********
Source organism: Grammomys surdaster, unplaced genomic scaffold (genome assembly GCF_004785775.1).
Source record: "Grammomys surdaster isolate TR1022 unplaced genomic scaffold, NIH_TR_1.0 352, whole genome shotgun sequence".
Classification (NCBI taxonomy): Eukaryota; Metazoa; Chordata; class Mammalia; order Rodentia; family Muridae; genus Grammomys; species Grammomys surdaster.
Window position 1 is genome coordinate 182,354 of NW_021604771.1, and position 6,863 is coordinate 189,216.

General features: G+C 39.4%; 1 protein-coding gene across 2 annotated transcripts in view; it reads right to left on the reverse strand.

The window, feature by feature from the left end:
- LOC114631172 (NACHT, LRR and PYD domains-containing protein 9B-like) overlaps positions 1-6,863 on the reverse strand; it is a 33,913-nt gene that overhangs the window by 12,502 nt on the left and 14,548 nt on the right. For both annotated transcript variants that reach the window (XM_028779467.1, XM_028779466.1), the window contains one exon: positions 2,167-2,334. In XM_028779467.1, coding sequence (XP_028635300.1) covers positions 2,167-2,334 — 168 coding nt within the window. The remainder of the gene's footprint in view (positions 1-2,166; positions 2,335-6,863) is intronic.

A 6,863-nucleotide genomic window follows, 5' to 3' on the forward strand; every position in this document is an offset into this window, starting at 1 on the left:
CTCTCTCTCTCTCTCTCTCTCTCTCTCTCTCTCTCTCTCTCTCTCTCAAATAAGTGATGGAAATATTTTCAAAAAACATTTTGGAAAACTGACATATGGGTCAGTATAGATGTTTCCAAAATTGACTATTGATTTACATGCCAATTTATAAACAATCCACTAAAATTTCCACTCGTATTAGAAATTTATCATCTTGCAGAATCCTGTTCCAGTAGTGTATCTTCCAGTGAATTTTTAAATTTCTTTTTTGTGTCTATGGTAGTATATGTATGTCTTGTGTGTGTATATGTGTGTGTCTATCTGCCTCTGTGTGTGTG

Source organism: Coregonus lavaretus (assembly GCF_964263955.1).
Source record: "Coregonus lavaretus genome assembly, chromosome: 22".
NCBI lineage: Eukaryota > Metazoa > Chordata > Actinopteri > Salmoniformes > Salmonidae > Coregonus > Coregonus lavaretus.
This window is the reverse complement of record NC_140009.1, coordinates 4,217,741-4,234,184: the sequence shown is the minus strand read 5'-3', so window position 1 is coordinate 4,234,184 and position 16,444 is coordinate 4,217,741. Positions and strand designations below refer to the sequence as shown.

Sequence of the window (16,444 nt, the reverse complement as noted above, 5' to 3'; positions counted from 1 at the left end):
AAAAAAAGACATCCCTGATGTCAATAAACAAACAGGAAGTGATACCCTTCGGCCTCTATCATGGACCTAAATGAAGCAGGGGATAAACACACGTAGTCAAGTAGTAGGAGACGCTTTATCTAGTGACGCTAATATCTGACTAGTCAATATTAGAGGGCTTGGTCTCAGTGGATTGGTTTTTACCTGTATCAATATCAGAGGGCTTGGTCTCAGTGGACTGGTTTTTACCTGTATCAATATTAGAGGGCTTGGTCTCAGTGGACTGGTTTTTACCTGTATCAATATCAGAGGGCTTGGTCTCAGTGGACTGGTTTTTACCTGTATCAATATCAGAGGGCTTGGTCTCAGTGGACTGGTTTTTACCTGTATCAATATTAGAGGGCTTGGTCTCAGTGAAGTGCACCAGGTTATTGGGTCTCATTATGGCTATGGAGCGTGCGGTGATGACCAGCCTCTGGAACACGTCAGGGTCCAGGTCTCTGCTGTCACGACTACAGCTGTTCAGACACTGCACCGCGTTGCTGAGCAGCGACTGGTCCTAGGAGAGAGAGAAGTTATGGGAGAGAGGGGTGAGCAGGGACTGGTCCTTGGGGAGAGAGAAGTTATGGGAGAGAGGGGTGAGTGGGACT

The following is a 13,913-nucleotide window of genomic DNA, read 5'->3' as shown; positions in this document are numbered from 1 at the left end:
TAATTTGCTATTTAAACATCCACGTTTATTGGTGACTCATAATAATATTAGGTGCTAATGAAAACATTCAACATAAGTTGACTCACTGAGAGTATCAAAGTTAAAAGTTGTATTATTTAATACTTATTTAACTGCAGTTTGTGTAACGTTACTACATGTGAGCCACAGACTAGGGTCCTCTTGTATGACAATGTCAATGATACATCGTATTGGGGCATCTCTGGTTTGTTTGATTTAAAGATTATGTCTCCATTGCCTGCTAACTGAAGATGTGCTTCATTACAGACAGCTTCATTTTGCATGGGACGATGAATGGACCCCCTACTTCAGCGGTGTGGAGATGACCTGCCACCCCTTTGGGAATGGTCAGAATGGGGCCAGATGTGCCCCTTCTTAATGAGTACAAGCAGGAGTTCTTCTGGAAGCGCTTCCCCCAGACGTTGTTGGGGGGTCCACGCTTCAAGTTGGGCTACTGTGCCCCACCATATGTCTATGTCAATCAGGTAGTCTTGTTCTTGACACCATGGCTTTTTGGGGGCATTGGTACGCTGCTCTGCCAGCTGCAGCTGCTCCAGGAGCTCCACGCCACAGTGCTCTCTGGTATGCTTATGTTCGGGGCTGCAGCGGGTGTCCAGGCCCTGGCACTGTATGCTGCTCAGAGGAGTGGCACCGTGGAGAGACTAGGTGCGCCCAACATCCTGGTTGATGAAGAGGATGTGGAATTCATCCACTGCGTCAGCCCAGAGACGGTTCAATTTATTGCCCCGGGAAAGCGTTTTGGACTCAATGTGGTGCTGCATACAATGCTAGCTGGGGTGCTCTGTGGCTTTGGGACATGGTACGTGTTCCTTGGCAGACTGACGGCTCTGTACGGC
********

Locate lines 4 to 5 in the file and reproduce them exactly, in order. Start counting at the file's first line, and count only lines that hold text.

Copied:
Window position 1 is genome coordinate 182,354 of NW_021604771.1, and position 6,863 is coordinate 189,216.

General features: G+C 39.4%; 1 protein-coding gene across 2 annotated transcripts in view; it reads right to left on the reverse strand.